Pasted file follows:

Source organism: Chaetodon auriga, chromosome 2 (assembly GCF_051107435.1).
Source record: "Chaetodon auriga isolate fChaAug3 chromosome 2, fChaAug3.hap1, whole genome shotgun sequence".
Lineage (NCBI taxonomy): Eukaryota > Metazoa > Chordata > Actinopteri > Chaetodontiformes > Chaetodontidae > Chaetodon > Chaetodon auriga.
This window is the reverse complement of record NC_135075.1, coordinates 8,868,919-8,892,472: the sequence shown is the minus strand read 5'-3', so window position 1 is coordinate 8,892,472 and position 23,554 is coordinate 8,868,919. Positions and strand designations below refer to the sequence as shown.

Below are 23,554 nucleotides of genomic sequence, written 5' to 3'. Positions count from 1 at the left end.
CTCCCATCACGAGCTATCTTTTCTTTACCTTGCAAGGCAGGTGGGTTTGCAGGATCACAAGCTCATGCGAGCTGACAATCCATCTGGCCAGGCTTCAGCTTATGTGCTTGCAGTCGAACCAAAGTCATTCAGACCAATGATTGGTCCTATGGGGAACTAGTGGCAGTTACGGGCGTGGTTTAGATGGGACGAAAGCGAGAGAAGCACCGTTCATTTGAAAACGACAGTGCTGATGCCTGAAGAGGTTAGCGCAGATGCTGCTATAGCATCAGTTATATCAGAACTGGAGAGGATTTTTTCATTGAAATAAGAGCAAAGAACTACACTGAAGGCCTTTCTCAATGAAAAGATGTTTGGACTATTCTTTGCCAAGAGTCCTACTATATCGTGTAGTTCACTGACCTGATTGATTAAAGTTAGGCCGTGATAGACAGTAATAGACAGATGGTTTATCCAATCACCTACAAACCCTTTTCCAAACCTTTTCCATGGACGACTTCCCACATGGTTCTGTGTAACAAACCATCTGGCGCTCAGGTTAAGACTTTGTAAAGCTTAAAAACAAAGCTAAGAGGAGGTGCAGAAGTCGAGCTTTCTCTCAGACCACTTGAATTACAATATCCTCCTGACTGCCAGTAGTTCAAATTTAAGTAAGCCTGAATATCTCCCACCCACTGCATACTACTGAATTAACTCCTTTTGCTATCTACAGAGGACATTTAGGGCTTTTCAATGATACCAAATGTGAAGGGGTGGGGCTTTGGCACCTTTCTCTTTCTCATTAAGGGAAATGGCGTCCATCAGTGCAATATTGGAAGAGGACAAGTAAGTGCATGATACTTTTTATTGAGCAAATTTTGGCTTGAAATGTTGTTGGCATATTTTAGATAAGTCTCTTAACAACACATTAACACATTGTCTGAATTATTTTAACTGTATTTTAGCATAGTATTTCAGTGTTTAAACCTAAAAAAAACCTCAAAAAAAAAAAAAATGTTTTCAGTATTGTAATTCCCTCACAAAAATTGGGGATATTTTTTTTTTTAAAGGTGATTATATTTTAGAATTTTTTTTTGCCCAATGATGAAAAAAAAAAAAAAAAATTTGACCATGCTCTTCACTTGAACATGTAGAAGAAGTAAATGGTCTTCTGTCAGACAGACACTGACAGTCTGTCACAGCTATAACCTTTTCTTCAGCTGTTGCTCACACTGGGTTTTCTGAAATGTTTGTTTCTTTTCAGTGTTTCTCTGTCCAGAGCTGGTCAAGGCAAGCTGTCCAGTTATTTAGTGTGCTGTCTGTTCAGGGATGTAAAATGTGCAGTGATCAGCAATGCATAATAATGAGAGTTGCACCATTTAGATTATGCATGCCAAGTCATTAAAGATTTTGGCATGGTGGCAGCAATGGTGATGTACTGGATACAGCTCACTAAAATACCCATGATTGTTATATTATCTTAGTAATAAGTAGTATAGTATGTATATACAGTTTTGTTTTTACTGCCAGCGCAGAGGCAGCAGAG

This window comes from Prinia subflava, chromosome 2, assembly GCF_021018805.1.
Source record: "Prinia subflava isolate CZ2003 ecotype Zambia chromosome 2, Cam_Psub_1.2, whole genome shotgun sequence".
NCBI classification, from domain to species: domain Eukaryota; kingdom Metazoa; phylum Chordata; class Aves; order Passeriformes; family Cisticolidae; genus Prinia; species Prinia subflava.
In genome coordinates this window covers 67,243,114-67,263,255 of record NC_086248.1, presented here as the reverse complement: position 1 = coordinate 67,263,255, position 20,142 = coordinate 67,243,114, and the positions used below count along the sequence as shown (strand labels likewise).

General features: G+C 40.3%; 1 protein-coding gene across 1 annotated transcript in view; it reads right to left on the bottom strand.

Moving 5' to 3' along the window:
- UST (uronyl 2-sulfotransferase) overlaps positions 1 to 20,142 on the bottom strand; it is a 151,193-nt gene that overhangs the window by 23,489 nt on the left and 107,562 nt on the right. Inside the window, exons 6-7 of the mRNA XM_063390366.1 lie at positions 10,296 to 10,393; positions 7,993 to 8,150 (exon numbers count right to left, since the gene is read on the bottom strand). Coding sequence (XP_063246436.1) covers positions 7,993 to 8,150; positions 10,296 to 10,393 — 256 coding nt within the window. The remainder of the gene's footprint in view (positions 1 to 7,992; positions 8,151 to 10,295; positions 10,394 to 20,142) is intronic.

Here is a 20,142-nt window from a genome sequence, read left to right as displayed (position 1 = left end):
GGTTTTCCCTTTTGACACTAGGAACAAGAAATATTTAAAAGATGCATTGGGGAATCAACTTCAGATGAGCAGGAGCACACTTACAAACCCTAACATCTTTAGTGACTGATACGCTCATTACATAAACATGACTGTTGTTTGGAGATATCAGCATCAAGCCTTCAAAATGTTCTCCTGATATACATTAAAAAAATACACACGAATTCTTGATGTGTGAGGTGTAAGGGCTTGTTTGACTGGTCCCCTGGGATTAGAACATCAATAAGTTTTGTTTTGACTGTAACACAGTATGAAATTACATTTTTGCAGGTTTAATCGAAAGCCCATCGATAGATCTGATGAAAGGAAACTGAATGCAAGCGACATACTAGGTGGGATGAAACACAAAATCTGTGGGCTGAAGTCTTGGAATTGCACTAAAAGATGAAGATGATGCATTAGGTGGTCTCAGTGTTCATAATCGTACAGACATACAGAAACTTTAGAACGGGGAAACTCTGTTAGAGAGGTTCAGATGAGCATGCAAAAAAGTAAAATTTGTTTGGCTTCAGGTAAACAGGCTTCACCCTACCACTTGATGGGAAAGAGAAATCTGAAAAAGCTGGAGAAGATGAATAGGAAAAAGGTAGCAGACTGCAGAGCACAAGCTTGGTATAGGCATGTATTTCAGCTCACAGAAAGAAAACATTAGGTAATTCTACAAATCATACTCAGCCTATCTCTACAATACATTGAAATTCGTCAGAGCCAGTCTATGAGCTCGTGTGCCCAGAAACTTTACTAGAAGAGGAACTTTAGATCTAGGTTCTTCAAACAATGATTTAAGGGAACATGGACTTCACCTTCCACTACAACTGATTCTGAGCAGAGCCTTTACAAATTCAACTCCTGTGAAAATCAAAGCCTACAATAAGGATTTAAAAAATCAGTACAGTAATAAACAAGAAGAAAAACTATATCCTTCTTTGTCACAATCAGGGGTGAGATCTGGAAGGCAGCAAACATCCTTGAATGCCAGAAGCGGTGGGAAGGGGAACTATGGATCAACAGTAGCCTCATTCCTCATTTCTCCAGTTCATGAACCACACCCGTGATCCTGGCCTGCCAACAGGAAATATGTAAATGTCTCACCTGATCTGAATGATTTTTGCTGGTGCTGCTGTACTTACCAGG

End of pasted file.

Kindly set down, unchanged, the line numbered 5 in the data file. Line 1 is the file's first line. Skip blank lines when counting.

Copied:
Below are 23,554 nucleotides of genomic sequence, written 5' to 3'. Positions count from 1 at the left end.